Where were you when the South Sydney Rabbitohs recorded their first win after re-entry to the competition in round two of the 2002 season? Scott Geddes can answer that question as quickly as it’s asked; he was 21 and making his first-grade debut with the reborn Rabbitohs.
For Geddes, getting a win in your debut game is a special moment. You’ve got so many family members, both at the stadium and watching on TV, cheering you on and wishing you the best. But winning that match had a greater sense of satisfaction to Geddes; to record Souths win after the fightback was momentous. And he got to share that with 17,111 supporters, a majority cheering for the Red and Green, at Canberra Stadium when full time was called on Souths 30-22 win over the Canberra Raiders.
“Being my first NRL game I was in awe of the whole experience to be honest. There were Red and Green jerseys everywhere, my mum and dad came down to that ground - that was amazing to have them there on that night,” remembers Geddes.
“I came off the bench, must’ve been 15 minutes into the game, the first thing I remember is the noise when we ran out of that tunnel. It was amazing. Souths had been out for a long time so there were a lot of people who travelled down to Canberra for that one.
“Two minutes into me being on Paul McNicholas and Ruben Wiki started toeing off, throwing a few punches at each other. That’s when I really knew I was in with the big boys.”
It was a huge moment for all involved in rugby league, Big League described the moment the Rabbitohs sealed their first win as “almost as raucous as when news of their High Court victory first filtered through”:
“The scenes down at Canberra Stadium last Saturday night after the reborn Bunnies won their first Telstra Premiership game were almost as raucous as when news of their High Court win first filtered through in 2001. Yep, they went ballistic,” read the round three edition of Big League magazine in 2002.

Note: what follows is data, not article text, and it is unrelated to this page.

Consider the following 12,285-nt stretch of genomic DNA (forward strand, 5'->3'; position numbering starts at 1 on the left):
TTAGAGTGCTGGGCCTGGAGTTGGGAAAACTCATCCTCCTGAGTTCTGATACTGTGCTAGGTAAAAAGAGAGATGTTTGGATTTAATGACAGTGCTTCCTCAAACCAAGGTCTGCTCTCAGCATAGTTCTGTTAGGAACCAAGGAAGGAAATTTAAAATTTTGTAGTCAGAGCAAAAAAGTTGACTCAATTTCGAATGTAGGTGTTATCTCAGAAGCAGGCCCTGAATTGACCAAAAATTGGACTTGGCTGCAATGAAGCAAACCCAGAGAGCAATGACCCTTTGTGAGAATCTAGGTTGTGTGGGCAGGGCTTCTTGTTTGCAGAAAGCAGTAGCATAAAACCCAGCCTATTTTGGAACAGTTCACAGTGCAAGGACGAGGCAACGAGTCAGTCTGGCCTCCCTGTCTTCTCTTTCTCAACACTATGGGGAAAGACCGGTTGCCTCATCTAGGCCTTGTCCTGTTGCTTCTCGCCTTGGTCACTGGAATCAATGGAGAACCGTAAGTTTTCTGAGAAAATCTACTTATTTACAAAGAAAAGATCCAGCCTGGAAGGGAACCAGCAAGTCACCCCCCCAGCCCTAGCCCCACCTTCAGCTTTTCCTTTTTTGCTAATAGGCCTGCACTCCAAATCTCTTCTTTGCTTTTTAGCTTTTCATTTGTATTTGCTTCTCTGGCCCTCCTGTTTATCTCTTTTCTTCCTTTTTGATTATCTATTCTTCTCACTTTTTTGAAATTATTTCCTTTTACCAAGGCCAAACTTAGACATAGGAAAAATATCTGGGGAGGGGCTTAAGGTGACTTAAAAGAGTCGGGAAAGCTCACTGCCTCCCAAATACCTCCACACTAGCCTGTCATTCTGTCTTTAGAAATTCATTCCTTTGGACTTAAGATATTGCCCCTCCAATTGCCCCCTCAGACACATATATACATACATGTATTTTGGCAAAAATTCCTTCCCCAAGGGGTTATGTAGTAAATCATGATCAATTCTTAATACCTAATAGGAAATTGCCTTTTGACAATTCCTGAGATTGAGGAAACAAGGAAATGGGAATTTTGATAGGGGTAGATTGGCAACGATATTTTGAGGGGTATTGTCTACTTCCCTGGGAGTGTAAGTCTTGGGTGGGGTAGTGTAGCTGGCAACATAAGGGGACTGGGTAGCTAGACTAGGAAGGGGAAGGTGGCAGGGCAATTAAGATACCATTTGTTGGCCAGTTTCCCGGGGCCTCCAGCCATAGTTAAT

“Incredibly it means Jason Death and not Adam Muir will go down as the man who guided them to their first success. Blaine Stanley added another dimension to the Souths’ attack last week and Wade McKinnon continues to develop into an exciting prospect.”
From there Scott would go on to play 125 games in the Red and Green hoops between 2002 and 2012. He won the clubman of the year award in 2007 and now calls Redfern Oval an office as he works on the strength and conditioning of the North Sydney Bears.
“It was just fantastic being part of the team that year, everyone came from different clubs and as a squad everyone came together really tightly. The whole community rallied around us. Nobody was expecting big things, back then Souths were battlers, and everyone was really excited and respectful of Souths being back in the comp,” said Geddes.
“You make your debut as a 20-year old kid and, to be honest, at that time you don’t really think you’re going to spend ten years at a club. For me, it was amazing to just see Souths grow as a club. Going from battlers for the first four-five years to being competitive for a couple of years then to become the powerhouse that they became in the later years.”